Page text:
Save Even More Time On Hacker News

Some months ago I published a Chrome extension I had developed for myself to save time on HN; it allowed you to “mark as read” the news items that you already read or scanned.

The Chrome store tells me that 770 users are using it weekly, so I decided to take the time to update it with some more features that I’ve been experimenting with lately and found very useful.

Mark comments as read

The new feature I found most useful is the ability to also mark comments as read.

Using the orange button, you can mark all comments in the page as read. If you do so, those comments will appear with a slightly darker background, so when you reload the page you can easily spot the new ones – I found this a real time saver!

If you want to find the new comments even faster, you can check the “Hide read comments” option. This mode can be a little confusing, as you lose the context for the comment, but sometimes I found it useful anyway.

Follow comments for a news item

Sometimes, even if you already read an item and its comments, you want to follow the discussion as it develops, or be notified if a discussion starts at all. Instead of just leaving the comments page open, you can now tick the “Follow comments” checkbox (see picture above); when you do so, the news item will be shown in the home page even if it was marked as read and you are hiding read items.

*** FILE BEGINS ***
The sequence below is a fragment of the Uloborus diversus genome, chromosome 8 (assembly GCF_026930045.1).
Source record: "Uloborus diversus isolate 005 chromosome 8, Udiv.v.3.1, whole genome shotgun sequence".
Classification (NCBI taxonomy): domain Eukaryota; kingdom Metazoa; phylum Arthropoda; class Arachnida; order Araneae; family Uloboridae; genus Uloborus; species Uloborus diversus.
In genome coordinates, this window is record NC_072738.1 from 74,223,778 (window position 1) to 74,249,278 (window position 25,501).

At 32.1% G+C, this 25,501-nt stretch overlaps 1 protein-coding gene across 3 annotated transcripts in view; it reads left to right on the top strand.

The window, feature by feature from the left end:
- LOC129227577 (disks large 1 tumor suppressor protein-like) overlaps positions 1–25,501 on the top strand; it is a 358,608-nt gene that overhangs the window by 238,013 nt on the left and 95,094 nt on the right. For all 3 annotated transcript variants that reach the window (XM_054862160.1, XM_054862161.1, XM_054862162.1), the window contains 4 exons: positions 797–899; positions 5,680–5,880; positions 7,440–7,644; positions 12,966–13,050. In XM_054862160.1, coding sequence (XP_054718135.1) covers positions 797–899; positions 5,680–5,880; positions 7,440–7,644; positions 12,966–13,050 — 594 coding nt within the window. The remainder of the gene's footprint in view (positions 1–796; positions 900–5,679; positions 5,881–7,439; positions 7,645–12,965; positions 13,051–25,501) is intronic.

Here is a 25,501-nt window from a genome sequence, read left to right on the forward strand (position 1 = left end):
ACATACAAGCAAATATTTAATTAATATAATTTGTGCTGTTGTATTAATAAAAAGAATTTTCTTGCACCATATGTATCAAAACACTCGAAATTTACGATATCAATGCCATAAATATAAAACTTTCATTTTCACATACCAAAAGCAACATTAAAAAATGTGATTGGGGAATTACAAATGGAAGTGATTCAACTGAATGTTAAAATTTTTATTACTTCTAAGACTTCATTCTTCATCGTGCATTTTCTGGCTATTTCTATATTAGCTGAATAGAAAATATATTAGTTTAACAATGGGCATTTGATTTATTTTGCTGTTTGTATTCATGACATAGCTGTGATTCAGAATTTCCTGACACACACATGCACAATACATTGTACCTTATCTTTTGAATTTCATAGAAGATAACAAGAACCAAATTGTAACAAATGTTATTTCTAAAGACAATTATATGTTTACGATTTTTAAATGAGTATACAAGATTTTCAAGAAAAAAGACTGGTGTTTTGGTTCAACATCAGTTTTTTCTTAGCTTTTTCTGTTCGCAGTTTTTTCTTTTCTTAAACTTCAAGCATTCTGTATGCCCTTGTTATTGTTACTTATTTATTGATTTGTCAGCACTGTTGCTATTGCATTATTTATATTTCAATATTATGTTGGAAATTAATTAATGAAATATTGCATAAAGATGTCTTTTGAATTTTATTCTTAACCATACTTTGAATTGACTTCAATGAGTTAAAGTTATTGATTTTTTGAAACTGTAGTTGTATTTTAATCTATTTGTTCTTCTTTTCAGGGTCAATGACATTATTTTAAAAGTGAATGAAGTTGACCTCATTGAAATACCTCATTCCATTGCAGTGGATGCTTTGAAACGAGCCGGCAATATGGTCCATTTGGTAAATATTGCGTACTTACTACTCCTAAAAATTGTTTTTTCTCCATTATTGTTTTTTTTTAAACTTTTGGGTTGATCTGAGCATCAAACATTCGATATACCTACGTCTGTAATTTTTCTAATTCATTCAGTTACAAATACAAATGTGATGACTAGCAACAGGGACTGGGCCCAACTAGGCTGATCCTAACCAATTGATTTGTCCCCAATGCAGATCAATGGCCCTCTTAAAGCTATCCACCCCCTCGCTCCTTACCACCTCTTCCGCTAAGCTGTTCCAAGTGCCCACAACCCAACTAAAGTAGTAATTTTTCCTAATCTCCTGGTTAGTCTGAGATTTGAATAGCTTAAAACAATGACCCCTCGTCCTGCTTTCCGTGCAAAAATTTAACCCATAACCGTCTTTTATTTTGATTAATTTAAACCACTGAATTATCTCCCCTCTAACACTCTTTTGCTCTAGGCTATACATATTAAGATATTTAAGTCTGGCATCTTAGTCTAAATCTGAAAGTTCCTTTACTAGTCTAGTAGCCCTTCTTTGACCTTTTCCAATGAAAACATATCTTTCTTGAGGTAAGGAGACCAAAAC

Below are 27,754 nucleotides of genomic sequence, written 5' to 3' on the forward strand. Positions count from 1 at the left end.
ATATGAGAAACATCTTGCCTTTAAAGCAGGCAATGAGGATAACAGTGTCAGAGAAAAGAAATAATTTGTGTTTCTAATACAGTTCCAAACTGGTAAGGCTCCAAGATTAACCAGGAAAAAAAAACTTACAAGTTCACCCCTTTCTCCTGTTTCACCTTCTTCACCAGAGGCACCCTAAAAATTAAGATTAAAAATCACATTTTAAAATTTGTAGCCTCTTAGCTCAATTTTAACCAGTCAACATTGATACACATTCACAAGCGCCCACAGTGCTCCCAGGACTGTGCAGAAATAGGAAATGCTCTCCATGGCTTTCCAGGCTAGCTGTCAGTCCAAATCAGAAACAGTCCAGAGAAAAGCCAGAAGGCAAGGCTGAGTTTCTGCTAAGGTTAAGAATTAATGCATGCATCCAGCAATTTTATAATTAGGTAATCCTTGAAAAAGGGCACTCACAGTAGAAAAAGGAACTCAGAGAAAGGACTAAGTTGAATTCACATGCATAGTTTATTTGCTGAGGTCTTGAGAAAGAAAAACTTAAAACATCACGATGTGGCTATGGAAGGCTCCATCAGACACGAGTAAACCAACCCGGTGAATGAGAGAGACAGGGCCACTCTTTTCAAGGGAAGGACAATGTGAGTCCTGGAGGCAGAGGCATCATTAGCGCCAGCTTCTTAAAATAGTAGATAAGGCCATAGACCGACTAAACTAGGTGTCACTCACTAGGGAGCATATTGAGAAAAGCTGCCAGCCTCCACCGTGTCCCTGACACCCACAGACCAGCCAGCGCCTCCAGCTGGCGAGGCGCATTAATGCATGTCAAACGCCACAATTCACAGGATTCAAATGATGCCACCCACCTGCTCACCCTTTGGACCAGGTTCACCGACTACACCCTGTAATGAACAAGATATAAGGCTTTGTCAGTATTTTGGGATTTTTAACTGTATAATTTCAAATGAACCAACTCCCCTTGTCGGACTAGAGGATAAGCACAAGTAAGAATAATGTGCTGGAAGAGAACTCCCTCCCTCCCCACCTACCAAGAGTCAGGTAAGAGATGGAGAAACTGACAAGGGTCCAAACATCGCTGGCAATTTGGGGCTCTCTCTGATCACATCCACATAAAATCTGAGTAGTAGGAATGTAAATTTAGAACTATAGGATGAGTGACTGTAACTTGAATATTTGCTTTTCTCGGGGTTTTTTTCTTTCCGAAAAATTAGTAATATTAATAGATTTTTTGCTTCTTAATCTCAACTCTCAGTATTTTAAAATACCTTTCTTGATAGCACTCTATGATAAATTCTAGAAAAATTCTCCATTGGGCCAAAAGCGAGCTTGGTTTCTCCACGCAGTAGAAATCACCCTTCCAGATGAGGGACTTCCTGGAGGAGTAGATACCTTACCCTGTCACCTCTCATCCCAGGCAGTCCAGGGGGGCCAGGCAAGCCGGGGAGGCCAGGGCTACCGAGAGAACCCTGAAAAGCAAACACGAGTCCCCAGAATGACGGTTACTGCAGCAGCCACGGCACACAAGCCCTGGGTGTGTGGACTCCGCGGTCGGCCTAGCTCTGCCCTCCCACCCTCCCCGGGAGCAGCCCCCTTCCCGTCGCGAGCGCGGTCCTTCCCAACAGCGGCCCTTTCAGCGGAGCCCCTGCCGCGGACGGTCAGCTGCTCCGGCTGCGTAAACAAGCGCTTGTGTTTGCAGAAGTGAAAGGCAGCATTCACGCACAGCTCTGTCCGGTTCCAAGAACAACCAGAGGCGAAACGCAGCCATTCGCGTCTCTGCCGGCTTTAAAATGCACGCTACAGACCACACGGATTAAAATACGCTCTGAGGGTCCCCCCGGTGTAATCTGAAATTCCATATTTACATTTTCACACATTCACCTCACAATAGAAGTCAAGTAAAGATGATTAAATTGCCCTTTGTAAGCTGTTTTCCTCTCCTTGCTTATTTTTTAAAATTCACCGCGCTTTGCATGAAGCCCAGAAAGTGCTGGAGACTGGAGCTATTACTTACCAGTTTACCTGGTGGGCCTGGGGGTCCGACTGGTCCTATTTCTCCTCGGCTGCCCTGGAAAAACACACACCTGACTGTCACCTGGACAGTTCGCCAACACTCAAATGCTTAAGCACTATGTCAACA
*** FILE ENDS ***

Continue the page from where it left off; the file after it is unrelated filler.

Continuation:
Most importantly, if there are new comments since you marked all comments as read for that item, that will be shown with a green text in the home page. This can also be a good time saver – if you resist the urge to follow too many discussions, at least.

Collapse comment threads

This is a pretty obvious feature, but it helped me save time when, for example, the first comment for an item is something contentious that generated a long thread I’m not interested in. Just click the little “-” symbol to the left of the root of the thread, and the thread will collapse.

You can also collapse all thread with the “‐‐” to the left of the “Follow comments” checkbox. “+” and “++”, of course, will respectively expand one thread and all threads.

Show parent comment

I left the fanciest feature last; I don’t use it very often, but when I do I find it incredibly useful.

I like threaded comments, but sometimes you just get lost in them: You read a long sub-thread, then you find a comment answering something, but you can’t understand what it’s answering to. How can you find that out? Enters “show parent”.

With this feature, when a comment is part of a thread, but not the first answer to its parent, a “show parent” link appears. You can hover your mouse pointer on that link, and the mysterious parent is shown right above it. I really like this solution because it is non-intrusive and (in my opinion) solves a real pain of threaded comments. The only serious limitation I see is that it wouldn’t work well on touch screens, but if somebody wants to adopt it for that use case, it could become a touch-to-toggle.

Wow! How much do I need to pay for all this?

Nothing! You can get the extension for free from the Chrome store.